In present American society, we see the past as socially oppressive and it was. We now put the individual before the community. We think it’s wrong to send juvenile delinquents off to reform schools, to separate the low IQ kids from other students, and to institutionalize the mentally ill. But this typically means we simply ignore problems.
The kid with severe autism in a normal classroom is not getting a good education or being prepared for adult life in any kind of way, although there is merit to his being socialized with his neurotypical peers. The mentally ill being homeless instead of in institutions is not exactly an improvement, even considering the problems of psychiatric institutions in the past. And the world is not a better place for our warehousing problematic people in prisons.
Our society has been pushed to an extreme. It would be nice to see more balance between rights of individuals and the responsibility of communities. But that isn’t possible if our main options are to either ignore problems or turn to the legal system. This is a difficult challenge, as increasing urbanization and industrialization have led to the breakdown of communities. There was a much stronger social fabric a century ago. It’s harder for us to turn to community solutions now since communities no longer function as they once did. And growing inequality has undermined the culture of trust that is necessary for well-functioning community.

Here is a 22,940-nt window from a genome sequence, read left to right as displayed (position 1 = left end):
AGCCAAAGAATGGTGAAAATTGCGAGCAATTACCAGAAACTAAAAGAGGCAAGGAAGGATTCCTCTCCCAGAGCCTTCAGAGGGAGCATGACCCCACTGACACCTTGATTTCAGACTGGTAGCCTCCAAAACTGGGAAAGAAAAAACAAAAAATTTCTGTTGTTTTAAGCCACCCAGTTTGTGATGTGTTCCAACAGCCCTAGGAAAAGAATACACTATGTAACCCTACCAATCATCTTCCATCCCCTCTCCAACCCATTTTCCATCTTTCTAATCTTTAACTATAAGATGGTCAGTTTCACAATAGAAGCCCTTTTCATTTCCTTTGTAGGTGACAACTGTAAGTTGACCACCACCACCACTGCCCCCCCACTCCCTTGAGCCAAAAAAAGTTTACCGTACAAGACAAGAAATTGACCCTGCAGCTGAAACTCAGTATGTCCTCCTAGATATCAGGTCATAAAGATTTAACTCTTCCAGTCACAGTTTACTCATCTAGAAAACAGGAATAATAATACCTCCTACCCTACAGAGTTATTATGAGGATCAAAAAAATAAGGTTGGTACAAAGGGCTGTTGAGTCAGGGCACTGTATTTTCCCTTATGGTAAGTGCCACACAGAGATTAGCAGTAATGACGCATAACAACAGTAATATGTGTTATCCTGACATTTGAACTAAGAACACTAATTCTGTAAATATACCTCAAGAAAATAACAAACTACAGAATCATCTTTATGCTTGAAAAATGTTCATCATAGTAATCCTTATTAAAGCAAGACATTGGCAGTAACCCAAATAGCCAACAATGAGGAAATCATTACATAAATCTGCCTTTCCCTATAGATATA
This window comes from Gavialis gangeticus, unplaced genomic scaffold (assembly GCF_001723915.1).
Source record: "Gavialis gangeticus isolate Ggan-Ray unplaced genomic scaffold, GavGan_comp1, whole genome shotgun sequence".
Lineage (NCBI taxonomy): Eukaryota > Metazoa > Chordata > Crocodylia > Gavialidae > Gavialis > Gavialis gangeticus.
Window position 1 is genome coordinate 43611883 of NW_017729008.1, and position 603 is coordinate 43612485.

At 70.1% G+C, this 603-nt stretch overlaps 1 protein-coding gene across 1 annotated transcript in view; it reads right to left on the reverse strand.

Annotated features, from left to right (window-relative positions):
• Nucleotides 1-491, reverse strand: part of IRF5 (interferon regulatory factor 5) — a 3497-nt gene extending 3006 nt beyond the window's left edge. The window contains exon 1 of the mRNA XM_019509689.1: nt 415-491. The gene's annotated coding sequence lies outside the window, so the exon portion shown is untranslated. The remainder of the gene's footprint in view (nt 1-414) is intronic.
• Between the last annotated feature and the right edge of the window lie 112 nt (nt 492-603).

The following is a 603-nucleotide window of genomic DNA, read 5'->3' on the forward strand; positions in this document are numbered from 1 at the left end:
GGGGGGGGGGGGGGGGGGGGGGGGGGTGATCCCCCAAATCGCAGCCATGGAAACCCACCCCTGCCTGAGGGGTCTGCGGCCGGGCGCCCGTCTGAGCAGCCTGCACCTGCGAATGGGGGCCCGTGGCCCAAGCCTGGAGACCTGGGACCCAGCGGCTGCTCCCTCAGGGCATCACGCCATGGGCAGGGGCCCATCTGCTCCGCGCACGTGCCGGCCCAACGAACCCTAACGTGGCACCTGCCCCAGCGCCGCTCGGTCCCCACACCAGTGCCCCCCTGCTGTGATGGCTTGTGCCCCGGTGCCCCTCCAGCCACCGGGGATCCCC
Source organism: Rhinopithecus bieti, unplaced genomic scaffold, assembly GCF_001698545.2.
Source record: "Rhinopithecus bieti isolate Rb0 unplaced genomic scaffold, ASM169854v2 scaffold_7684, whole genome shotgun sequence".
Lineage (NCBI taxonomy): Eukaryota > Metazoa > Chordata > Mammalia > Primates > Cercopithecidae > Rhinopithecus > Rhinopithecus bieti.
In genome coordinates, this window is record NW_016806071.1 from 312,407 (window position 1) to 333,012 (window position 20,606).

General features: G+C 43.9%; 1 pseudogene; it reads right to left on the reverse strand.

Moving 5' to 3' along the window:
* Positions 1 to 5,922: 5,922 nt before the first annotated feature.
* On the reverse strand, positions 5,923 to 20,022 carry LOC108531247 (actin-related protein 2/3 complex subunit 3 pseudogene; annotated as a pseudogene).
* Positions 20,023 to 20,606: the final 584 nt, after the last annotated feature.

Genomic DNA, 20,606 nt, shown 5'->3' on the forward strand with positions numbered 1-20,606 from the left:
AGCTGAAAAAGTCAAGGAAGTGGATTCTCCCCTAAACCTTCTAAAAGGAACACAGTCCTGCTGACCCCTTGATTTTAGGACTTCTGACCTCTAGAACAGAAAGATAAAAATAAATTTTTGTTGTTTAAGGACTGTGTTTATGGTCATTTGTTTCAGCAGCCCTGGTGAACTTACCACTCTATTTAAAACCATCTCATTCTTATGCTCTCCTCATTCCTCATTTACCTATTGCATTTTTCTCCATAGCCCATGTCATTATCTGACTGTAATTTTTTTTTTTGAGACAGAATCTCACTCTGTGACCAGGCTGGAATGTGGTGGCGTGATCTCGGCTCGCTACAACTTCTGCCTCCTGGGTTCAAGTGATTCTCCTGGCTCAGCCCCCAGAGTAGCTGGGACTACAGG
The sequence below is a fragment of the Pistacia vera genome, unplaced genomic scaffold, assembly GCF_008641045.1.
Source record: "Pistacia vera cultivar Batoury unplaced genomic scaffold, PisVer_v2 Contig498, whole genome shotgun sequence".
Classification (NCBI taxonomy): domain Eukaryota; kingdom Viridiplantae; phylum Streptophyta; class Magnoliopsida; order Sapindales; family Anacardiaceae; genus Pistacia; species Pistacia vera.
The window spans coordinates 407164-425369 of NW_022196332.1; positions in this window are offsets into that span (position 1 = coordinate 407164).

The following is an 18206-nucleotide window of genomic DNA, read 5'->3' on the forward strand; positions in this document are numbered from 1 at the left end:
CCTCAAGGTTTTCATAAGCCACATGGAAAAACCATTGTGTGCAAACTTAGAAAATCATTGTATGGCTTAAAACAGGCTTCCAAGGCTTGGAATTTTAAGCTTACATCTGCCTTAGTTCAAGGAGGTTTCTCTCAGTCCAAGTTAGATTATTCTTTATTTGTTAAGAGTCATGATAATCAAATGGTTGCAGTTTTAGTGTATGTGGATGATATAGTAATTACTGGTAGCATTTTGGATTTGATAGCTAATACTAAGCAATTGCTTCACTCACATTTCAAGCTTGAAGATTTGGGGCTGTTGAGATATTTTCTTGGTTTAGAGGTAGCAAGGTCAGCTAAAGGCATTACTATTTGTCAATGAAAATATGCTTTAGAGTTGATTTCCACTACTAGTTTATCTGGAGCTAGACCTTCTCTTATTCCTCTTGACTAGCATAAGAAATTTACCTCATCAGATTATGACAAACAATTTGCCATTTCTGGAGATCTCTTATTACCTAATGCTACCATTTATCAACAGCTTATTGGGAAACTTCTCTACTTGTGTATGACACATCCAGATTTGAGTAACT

Yet it’s obvious, according to polls, that most Americans realize that social problems require social solutions. But our political system hasn’t caught up with this social reality. Or rather the ruling class would rather not admit to it.
“Now to be clear, I do believe that every person should play a proactive role in their own success, health, and overall well-being. The part that bothers me is that many people seem to think that black people cannot do this and exercise our right as American citizens to express displeasure with policy and practices. I would argue that being civically engaged is apart of taking personal responsibility. However, according to many right wing pundits—and increasingly people within our own community—any black person who requests a government action is asking for “free stuff” or trying to keep from taking care of our own business.”
~ Black People and The Burden Of “Personal Responsibility”, carrefourblog
We need to move past this false dichotomy.
More importantly, we need to move beyond the false accusation against poor minorities. I suspect that the average poor minority works harder and is forced to take more personal responsibility than is the average white, especially the average middle-to-upper class white who tends to make these kinds of judgments from the position of white privilege.